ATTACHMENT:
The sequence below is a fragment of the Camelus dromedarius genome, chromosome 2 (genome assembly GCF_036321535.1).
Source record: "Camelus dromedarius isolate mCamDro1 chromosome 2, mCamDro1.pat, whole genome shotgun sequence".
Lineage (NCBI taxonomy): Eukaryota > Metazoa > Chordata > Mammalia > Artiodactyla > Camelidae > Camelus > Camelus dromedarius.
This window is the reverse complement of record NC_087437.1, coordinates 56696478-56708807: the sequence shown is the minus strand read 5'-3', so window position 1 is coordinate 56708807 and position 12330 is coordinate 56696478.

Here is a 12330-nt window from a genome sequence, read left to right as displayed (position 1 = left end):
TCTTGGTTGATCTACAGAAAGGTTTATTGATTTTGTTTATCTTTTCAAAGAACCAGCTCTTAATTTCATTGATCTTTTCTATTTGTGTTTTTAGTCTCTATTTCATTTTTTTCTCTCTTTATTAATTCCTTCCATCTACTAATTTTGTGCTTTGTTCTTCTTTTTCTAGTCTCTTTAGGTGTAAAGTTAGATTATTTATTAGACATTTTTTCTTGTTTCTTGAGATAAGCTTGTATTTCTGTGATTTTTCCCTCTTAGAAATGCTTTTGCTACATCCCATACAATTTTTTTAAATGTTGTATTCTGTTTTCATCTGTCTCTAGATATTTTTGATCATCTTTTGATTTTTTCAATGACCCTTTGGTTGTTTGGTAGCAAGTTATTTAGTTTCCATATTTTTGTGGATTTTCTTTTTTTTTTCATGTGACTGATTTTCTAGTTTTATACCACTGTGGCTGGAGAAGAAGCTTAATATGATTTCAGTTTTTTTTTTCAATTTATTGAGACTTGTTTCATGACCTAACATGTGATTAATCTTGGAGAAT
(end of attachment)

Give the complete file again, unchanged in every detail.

The sequence below is a fragment of the Camelus dromedarius genome, chromosome 2 (genome assembly GCF_036321535.1).
Source record: "Camelus dromedarius isolate mCamDro1 chromosome 2, mCamDro1.pat, whole genome shotgun sequence".
Lineage (NCBI taxonomy): Eukaryota > Metazoa > Chordata > Mammalia > Artiodactyla > Camelidae > Camelus > Camelus dromedarius.
This window is the reverse complement of record NC_087437.1, coordinates 56696478-56708807: the sequence shown is the minus strand read 5'-3', so window position 1 is coordinate 56708807 and position 12330 is coordinate 56696478.

Here is a 12330-nt window from a genome sequence, read left to right as displayed (position 1 = left end):
TCTTGGTTGATCTACAGAAAGGTTTATTGATTTTGTTTATCTTTTCAAAGAACCAGCTCTTAATTTCATTGATCTTTTCTATTTGTGTTTTTAGTCTCTATTTCATTTTTTTCTCTCTTTATTAATTCCTTCCATCTACTAATTTTGTGCTTTGTTCTTCTTTTTCTAGTCTCTTTAGGTGTAAAGTTAGATTATTTATTAGACATTTTTTCTTGTTTCTTGAGATAAGCTTGTATTTCTGTGATTTTTCCCTCTTAGAAATGCTTTTGCTACATCCCATACAATTTTTTTAAATGTTGTATTCTGTTTTCATCTGTCTCTAGATATTTTTGATCATCTTTTGATTTTTTCAATGACCCTTTGGTTGTTTGGTAGCAAGTTATTTAGTTTCCATATTTTTGTGGATTTTCTTTTTTTTTTCATGTGACTGATTTTCTAGTTTTATACCACTGTGGCTGGAGAAGAAGCTTAATATGATTTCAGTTTTTTTTTTCAATTTATTGAGACTTGTTTCATGACCTAACATGTGATTAATCTTGGAGAAT